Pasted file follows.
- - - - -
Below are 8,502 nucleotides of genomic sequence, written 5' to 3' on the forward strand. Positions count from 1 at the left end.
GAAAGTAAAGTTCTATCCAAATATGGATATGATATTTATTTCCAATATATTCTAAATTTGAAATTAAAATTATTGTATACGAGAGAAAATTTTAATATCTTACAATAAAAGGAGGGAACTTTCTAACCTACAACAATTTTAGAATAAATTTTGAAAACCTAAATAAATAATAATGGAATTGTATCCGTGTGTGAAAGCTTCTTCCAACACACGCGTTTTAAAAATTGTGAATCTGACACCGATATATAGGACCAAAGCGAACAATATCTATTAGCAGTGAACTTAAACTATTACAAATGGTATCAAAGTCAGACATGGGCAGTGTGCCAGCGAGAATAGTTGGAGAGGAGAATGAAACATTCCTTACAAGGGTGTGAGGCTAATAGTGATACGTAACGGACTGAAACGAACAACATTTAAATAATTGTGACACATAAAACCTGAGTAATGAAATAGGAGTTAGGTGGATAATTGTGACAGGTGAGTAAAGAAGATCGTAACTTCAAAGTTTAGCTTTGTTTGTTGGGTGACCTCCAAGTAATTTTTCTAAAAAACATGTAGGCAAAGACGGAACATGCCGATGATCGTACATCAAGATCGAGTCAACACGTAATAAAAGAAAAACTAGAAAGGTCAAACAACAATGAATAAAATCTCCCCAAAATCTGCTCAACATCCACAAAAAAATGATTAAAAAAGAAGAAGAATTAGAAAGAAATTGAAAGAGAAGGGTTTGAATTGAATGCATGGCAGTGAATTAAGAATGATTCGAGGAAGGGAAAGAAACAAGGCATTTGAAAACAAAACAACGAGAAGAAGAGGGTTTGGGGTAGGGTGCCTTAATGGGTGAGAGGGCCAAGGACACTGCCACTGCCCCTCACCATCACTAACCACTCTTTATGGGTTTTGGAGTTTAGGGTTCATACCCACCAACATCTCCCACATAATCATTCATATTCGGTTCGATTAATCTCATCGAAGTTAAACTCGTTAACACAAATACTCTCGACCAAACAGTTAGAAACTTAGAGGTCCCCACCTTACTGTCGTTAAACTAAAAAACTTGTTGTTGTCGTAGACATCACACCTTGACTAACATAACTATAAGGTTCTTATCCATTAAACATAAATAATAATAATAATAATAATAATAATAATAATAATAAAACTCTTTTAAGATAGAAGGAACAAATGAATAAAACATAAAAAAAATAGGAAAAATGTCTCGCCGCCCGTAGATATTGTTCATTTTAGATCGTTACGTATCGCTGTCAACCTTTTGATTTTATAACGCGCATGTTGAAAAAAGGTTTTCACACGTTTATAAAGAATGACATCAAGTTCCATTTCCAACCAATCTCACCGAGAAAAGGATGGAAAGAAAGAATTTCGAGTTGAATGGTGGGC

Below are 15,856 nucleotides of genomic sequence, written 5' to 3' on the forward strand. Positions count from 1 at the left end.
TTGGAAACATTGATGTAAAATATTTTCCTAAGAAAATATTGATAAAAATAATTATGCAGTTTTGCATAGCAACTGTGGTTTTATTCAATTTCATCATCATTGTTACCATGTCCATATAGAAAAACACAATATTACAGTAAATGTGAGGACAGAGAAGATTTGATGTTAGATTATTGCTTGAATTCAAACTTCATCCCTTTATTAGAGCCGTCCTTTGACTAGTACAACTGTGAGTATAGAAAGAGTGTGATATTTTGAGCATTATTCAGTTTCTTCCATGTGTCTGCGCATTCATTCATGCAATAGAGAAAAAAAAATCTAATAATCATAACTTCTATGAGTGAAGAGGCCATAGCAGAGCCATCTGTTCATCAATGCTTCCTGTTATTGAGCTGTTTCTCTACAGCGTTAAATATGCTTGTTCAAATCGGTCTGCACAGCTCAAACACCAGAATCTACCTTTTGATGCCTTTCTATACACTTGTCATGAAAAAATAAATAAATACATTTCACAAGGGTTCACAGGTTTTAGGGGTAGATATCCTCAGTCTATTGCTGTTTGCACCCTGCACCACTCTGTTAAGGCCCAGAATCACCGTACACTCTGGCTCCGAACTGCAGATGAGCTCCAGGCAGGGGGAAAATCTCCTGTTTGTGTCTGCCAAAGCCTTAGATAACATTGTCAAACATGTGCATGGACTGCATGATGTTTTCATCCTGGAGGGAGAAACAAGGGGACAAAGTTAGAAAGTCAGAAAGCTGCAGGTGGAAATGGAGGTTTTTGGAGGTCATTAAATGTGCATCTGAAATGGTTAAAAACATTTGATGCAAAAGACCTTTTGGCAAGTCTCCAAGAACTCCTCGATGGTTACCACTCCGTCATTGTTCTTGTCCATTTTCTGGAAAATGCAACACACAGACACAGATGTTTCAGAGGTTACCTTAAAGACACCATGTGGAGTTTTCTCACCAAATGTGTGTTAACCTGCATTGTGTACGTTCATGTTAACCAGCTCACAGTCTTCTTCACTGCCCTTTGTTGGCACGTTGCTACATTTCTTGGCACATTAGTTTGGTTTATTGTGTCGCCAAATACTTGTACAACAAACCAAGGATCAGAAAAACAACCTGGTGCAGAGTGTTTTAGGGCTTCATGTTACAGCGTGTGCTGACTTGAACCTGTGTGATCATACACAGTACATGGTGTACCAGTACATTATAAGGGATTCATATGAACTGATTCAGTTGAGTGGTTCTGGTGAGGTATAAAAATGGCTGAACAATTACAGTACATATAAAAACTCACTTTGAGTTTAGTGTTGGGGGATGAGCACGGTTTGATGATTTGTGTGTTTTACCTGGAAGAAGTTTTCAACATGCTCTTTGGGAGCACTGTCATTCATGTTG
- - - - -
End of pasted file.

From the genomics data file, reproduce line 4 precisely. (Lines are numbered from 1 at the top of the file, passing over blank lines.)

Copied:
TTGGAAACATTGATGTAAAATATTTTCCTAAGAAAATATTGATAAAAATAATTATGCAGTTTTGCATAGCAACTGTGGTTTTATTCAATTTCATCATCATTGTTACCATGTCCATATAGAAAAACACAATATTACAGTAAATGTGAGGACAGAGAAGATTTGATGTTAGATTATTGCTTGAATTCAAACTTCATCCCTTTATTAGAGCCGTCCTTTGACTAGTACAACTGTGAGTATAGAAAGAGTGTGATATTTTGAGCATTATTCAGTTTCTTCCATGTGTCTGCGCATTCATTCATGCAATAGAGAAAAAAAAATCTAATAATCATAACTTCTATGAGTGAAGAGGCCATAGCAGAGCCATCTGTTCATCAATGCTTCCTGTTATTGAGCTGTTTCTCTACAGCGTTAAATATGCTTGTTCAAATCGGTCTGCACAGCTCAAACACCAGAATCTACCTTTTGATGCCTTTCTATACACTTGTCATGAAAAAATAAATAAATACATTTCACAAGGGTTCACAGGTTTTAGGGGTAGATATCCTCAGTCTATTGCTGTTTGCACCCTGCACCACTCTGTTAAGGCCCAGAATCACCGTACACTCTGGCTCCGAACTGCAGATGAGCTCCAGGCAGGGGGAAAATCTCCTGTTTGTGTCTGCCAAAGCCTTAGATAACATTGTCAAACATGTGCATGGACTGCATGATGTTTTCATCCTGGAGGGAGAAACAAGGGGACAAAGTTAGAAAGTCAGAAAGCTGCAGGTGGAAATGGAGGTTTTTGGAGGTCATTAAATGTGCATCTGAAATGGTTAAAAACATTTGATGCAAAAGACCTTTTGGCAAGTCTCCAAGAACTCCTCGATGGTTACCACTCCGTCATTGTTCTTGTCCATTTTCTGGAAAATGCAACACACAGACACAGATGTTTCAGAGGTTACCTTAAAGACACCATGTGGAGTTTTCTCACCAAATGTGTGTTAACCTGCATTGTGTACGTTCATGTTAACCAGCTCACAGTCTTCTTCACTGCCCTTTGTTGGCACGTTGCTACATTTCTTGGCACATTAGTTTGGTTTATTGTGTCGCCAAATACTTGTACAACAAACCAAGGATCAGAAAAACAACCTGGTGCAGAGTGTTTTAGGGCTTCATGTTACAGCGTGTGCTGACTTGAACCTGTGTGATCATACACAGTACATGGTGTACCAGTACATTATAAGGGATTCATATGAACTGATTCAGTTGAGTGGTTCTGGTGAGGTATAAAAATGGCTGAACAATTACAGTACATATAAAAACTCACTTTGAGTTTAGTGTTGGGGGATGAGCACGGTTTGATGATTTGTGTGTTTTACCTGGAAGAAGTTTTCAACATGCTCTTTGGGAGCACTGTCATTCATGTTG